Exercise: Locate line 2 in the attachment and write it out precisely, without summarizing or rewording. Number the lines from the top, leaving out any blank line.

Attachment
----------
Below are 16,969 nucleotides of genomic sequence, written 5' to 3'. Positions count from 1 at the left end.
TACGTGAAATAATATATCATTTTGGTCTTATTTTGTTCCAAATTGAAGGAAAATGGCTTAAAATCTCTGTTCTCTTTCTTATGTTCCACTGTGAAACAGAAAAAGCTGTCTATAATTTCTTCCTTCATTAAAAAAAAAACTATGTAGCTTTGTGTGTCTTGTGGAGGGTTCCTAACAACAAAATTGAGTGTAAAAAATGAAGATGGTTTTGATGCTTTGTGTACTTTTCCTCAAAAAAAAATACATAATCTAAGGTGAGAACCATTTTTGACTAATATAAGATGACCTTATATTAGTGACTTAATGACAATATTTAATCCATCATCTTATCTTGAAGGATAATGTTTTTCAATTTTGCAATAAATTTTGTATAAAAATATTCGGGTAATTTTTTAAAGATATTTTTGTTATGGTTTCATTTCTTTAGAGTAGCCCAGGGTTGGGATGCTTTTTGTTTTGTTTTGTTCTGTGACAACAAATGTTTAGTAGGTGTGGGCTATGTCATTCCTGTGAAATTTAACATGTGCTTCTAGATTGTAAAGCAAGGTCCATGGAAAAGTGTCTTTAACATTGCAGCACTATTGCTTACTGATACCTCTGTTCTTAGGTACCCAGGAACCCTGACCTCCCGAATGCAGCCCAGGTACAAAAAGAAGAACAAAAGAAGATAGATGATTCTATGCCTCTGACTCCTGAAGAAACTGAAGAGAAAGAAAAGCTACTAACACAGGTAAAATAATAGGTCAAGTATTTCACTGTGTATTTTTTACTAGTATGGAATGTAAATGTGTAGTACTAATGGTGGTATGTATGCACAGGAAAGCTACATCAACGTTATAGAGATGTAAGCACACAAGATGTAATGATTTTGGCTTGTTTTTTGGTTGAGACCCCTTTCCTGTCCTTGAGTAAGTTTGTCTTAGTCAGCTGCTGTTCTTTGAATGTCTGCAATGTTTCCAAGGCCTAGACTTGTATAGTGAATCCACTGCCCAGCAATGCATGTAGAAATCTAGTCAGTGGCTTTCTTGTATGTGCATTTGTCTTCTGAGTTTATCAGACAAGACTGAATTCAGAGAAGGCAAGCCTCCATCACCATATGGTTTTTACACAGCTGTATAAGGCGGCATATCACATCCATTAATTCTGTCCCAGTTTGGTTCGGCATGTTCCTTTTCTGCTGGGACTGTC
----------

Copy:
TACGTGAAATAATATATCATTTTGGTCTTATTTTGTTCCAAATTGAAGGAAAATGGCTTAAAATCTCTGTTCTCTTTCTTATGTTCCACTGTGAAACAGAAAAAGCTGTCTATAATTTCTTCCTTCATTAAAAAAAAAACTATGTAGCTTTGTGTGTCTTGTGGAGGGTTCCTAACAACAAAATTGAGTGTAAAAAATGAAGATGGTTTTGATGCTTTGTGTACTTTTCCTCAAAAAAAAATACATAATCTAAGGTGAGAACCATTTTTGACTAATATAAGATGACCTTATATTAGTGACTTAATGACAATATTTAATCCATCATCTTATCTTGAAGGATAATGTTTTTCAATTTTGCAATAAATTTTGTATAAAAATATTCGGGTAATTTTTTAAAGATATTTTTGTTATGGTTTCATTTCTTTAGAGTAGCCCAGGGTTGGGATGCTTTTTGTTTTGTTTTGTTCTGTGACAACAAATGTTTAGTAGGTGTGGGCTATGTCATTCCTGTGAAATTTAACATGTGCTTCTAGATTGTAAAGCAAGGTCCATGGAAAAGTGTCTTTAACATTGCAGCACTATTGCTTACTGATACCTCTGTTCTTAGGTACCCAGGAACCCTGACCTCCCGAATGCAGCCCAGGTACAAAAAGAAGAACAAAAGAAGATAGATGATTCTATGCCTCTGACTCCTGAAGAAACTGAAGAGAAAGAAAAGCTACTAACACAGGTAAAATAATAGGTCAAGTATTTCACTGTGTATTTTTTACTAGTATGGAATGTAAATGTGTAGTACTAATGGTGGTATGTATGCACAGGAAAGCTACATCAACGTTATAGAGATGTAAGCACACAAGATGTAATGATTTTGGCTTGTTTTTTGGTTGAGACCCCTTTCCTGTCCTTGAGTAAGTTTGTCTTAGTCAGCTGCTGTTCTTTGAATGTCTGCAATGTTTCCAAGGCCTAGACTTGTATAGTGAATCCACTGCCCAGCAATGCATGTAGAAATCTAGTCAGTGGCTTTCTTGTATGTGCATTTGTCTTCTGAGTTTATCAGACAAGACTGAATTCAGAGAAGGCAAGCCTCCATCACCATATGGTTTTTACACAGCTGTATAAGGCGGCATATCACATCCATTAATTCTGTCCCAGTTTGGTTCGGCATGTTCCTTTTCTGCTGGGACTGTC